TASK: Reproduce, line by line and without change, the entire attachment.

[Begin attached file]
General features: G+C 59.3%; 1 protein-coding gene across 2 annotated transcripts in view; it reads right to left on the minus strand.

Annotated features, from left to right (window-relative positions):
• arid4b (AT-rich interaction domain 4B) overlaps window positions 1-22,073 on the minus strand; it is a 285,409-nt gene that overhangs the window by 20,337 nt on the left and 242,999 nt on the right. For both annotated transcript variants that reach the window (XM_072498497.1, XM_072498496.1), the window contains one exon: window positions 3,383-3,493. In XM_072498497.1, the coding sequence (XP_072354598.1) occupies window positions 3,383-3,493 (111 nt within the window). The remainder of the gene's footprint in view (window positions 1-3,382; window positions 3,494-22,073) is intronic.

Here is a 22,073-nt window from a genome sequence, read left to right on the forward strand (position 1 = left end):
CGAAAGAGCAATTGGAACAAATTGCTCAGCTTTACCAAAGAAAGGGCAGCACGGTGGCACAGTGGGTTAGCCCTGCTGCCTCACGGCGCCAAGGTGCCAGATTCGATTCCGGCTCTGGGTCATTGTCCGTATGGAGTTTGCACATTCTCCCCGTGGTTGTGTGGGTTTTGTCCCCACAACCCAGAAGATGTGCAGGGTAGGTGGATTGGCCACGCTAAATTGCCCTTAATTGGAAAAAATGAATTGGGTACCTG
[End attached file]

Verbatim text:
General features: G+C 59.3%; 1 protein-coding gene across 2 annotated transcripts in view; it reads right to left on the minus strand.

Annotated features, from left to right (window-relative positions):
• arid4b (AT-rich interaction domain 4B) overlaps window positions 1-22,073 on the minus strand; it is a 285,409-nt gene that overhangs the window by 20,337 nt on the left and 242,999 nt on the right. For both annotated transcript variants that reach the window (XM_072498497.1, XM_072498496.1), the window contains one exon: window positions 3,383-3,493. In XM_072498497.1, the coding sequence (XP_072354598.1) occupies window positions 3,383-3,493 (111 nt within the window). The remainder of the gene's footprint in view (window positions 1-3,382; window positions 3,494-22,073) is intronic.

Here is a 22,073-nt window from a genome sequence, read left to right on the forward strand (position 1 = left end):
CGAAAGAGCAATTGGAACAAATTGCTCAGCTTTACCAAAGAAAGGGCAGCACGGTGGCACAGTGGGTTAGCCCTGCTGCCTCACGGCGCCAAGGTGCCAGATTCGATTCCGGCTCTGGGTCATTGTCCGTATGGAGTTTGCACATTCTCCCCGTGGTTGTGTGGGTTTTGTCCCCACAACCCAGAAGATGTGCAGGGTAGGTGGATTGGCCACGCTAAATTGCCCTTAATTGGAAAAAATGAATTGGGTACCTG